In previous years, the emphasis of the Shared Task has been on creating ‘connected explanations’ as completely as possible, which is difficult because of the large branching factor along an explanation path, in conjunction with semantic drift Fried et al. (2015). In contrast, the scoring function for the 2021 Shared Task required participants to rank explanation statements according to their relevance to explaining the science situation, rather than whether they are in the single gold explanation path. Specifically, participants were required to provide ordered lists of explanation statements for each question, and the Normalized Discounted Cumulative Gain measure (‘NDCG’ - Burges et al., 2005) was used as a scoring function.







Minimum Expert Rating








Recall vs Ground Truth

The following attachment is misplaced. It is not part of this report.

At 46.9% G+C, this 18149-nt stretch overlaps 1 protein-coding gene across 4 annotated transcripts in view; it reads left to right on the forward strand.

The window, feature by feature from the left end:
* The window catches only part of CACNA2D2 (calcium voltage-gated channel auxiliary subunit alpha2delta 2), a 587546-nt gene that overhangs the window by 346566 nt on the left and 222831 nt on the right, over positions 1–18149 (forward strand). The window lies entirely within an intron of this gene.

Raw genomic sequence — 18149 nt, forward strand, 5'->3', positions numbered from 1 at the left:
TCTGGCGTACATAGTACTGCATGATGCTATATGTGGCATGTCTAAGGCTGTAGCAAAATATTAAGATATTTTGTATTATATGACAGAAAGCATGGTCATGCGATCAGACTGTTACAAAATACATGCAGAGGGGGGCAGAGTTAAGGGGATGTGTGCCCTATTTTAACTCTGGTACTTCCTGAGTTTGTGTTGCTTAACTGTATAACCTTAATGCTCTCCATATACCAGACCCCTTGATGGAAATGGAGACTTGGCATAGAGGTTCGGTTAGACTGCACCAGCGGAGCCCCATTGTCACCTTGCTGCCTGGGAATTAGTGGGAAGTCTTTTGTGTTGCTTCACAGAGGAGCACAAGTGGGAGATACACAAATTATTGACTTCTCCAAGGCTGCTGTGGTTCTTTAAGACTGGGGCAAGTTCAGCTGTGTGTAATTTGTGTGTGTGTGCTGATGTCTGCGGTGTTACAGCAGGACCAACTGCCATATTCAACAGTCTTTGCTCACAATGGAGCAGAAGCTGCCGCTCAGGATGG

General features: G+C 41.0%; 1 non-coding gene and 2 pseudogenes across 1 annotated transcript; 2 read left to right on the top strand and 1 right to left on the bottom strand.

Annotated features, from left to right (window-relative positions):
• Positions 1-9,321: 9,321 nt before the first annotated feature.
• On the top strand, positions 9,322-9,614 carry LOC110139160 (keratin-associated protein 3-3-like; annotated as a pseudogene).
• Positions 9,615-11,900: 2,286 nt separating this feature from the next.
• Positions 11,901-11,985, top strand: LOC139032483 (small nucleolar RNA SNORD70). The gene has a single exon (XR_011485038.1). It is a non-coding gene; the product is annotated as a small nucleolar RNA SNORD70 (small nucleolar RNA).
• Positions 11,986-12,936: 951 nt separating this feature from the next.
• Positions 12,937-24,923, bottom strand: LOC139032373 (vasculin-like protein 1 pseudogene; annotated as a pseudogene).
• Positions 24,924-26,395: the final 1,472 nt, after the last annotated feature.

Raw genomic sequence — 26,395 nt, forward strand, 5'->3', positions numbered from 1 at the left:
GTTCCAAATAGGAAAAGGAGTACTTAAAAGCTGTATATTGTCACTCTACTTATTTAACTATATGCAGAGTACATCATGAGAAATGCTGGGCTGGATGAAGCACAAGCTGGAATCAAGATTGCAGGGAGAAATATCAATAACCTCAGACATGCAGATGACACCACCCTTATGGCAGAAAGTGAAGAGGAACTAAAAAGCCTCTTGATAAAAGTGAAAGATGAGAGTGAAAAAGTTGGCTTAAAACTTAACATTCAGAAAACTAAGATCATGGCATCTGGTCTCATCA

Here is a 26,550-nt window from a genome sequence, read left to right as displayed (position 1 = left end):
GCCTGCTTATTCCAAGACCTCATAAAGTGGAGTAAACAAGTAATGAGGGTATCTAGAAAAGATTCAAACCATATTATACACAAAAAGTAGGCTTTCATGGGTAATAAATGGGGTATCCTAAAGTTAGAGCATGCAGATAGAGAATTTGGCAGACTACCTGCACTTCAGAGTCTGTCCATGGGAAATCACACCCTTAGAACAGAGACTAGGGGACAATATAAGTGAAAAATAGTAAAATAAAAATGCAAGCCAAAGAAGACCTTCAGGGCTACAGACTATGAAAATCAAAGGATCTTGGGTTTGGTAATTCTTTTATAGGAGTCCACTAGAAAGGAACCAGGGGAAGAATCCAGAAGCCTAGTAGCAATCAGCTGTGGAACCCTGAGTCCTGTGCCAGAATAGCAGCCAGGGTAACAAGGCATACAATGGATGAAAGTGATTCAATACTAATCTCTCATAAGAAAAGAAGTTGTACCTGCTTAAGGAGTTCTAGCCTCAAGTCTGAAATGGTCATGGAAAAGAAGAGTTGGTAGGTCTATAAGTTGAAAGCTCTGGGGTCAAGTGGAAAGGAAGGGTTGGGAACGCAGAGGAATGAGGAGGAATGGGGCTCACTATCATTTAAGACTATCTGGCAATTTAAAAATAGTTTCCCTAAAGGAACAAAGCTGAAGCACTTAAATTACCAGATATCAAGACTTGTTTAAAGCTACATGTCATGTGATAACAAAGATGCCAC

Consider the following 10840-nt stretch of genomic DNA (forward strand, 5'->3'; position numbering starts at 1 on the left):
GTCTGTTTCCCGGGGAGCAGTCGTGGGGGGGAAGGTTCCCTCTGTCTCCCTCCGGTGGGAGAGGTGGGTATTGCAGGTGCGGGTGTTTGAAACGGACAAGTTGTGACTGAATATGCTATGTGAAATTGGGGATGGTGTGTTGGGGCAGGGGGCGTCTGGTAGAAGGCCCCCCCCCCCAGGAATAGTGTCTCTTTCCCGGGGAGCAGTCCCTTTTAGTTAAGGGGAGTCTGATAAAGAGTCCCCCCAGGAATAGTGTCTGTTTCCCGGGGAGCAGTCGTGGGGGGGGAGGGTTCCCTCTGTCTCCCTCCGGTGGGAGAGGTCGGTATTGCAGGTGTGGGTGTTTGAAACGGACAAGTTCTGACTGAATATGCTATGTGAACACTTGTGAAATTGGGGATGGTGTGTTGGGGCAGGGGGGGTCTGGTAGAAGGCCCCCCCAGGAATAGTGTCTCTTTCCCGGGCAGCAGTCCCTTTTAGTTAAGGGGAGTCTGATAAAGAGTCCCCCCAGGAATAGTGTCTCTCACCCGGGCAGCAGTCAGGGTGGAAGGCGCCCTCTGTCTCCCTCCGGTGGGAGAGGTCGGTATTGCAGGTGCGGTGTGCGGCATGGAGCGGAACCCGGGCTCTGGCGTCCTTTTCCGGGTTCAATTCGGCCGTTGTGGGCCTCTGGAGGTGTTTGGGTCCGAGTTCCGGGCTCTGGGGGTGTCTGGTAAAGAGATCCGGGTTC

512 statements

400 statements

300 statements

256 statements

200 statements

128 statements

100 statements

Figure 1: Recall by Rating for different numbers of statements retrieved by I-BM25 stage

The main contributions of this work are:

  1. We show that conventional information retrieval-based methods are still a strong baseline and use a hyperparameter-optimised version of I-BM25, an iterative retrieval method that improves inference speed and recall by emulating multi-hop retrieval.

  2. We propose a simple BERT-based architecture that predicts the expert rating of each explanation statement in the context of the current question (and correct answer).

  3. We ensemble language model rankings in order to increase our leaderboard score.

2 Models